Jeep attempted to celebrate our veterans as Ram did with farmers androyally screwed the pooch. The two minute ad gets off to a good start with Oprah Winfrey reading a powerful narrative as we’re shown tear-jerking shots of veterans’ families awaiting their reuturn. Around the one minute mark the sincerity falls apart with juxtapositions of vets climbing into Jeep vehicles at the airport to make their journey home. If that weren’t exploitive enough there’s several close up shots of Jeep emblems to make sure everyone understands the automaker wants to cash in on the emotion they’ve just stirred.
In a word: Gross.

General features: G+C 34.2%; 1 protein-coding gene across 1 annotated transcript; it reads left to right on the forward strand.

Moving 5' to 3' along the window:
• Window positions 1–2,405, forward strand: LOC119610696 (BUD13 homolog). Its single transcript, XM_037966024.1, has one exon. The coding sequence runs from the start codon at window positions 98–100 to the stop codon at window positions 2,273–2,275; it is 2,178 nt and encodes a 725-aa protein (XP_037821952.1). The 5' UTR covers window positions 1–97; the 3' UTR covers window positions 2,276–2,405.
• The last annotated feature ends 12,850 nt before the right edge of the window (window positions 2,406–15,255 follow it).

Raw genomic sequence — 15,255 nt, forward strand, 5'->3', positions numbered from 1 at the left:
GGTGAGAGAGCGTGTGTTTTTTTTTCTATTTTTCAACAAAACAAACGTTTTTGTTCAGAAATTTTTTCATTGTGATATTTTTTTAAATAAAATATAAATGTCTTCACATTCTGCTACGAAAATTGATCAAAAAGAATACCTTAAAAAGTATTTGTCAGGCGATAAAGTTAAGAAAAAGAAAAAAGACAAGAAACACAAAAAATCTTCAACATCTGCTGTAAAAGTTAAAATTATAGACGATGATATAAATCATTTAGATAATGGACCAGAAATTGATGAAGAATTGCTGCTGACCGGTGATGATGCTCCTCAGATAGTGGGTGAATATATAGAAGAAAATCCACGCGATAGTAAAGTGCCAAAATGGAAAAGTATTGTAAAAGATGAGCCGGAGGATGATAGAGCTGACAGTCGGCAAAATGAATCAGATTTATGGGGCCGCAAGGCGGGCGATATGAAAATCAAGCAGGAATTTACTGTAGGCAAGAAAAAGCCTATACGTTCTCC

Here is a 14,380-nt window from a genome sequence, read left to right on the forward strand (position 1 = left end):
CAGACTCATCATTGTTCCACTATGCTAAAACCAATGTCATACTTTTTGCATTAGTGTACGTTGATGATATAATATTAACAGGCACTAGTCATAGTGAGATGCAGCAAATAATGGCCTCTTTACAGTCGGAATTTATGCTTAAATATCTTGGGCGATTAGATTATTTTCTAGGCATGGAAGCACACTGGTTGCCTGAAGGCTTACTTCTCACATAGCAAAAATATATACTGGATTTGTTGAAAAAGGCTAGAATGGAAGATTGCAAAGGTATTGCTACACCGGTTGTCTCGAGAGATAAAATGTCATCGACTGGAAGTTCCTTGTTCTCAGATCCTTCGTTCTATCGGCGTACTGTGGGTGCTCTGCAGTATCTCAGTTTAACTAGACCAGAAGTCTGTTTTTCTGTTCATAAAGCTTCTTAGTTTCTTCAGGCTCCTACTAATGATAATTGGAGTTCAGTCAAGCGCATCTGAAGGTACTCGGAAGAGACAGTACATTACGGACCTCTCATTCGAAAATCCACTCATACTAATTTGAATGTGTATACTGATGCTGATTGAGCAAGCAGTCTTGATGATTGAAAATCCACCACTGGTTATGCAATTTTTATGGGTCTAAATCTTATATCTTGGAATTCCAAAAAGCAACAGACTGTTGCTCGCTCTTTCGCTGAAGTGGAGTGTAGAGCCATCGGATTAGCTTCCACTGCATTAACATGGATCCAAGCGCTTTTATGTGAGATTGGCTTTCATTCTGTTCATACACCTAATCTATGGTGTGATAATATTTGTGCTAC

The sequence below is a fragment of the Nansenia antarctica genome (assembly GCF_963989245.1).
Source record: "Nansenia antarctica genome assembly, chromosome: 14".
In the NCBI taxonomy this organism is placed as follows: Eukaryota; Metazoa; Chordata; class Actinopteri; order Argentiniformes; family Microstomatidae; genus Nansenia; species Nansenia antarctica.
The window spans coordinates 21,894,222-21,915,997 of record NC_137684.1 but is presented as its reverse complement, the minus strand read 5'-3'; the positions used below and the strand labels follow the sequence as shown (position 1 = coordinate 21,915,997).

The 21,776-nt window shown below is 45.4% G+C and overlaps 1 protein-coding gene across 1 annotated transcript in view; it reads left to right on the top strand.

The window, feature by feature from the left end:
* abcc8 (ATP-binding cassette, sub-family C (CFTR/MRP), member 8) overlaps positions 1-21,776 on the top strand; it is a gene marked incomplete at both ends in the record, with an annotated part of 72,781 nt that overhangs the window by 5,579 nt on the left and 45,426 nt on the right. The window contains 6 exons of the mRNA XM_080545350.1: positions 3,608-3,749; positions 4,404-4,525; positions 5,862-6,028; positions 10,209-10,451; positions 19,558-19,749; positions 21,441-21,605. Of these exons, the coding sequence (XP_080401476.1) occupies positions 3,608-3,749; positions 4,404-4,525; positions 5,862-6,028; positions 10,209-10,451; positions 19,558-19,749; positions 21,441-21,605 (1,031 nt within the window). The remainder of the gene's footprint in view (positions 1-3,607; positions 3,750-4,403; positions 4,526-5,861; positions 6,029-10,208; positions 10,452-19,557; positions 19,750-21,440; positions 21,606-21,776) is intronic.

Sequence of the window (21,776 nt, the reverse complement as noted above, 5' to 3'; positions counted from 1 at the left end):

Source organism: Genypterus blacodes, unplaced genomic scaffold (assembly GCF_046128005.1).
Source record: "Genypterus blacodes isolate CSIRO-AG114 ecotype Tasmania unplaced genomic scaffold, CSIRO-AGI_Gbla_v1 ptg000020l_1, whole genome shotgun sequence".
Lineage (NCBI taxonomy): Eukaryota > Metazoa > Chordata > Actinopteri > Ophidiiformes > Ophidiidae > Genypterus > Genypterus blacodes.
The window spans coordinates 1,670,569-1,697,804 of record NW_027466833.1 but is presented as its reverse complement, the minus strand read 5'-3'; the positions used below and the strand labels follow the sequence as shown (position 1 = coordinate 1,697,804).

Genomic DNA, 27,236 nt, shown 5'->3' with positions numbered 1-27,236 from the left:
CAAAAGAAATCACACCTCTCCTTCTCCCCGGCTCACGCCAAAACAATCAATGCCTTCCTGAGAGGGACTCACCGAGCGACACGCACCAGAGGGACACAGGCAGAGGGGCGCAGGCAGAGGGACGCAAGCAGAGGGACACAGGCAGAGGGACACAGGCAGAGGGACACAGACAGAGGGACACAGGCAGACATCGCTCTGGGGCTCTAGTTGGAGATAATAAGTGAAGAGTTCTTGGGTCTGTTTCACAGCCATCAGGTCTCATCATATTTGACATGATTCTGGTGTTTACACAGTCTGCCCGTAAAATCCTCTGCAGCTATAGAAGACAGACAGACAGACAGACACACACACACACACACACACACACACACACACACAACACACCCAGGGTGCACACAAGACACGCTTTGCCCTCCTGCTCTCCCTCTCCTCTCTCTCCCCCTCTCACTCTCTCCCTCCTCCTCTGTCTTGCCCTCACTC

When a Super Bowl car ad makes you cheer for its main character this much it doesn’t have to go into detail about the vehicle to be effective. In this case the lucky protagonist is a dateless high school guy whose dad loans him the family Audi S6 sedan on prom night. When the bummed-out kid starts the rumbling engine he’s given the bravery to pull burnouts past prom-goers in limos, park in the principal’s spot and bust onto the high school dance floor to kiss the prom queen. The last shenanigan lands him a black eye but he couldn’t be happier as he roars away in the Audi. Americans love underdogs and the Audi kid is no exception.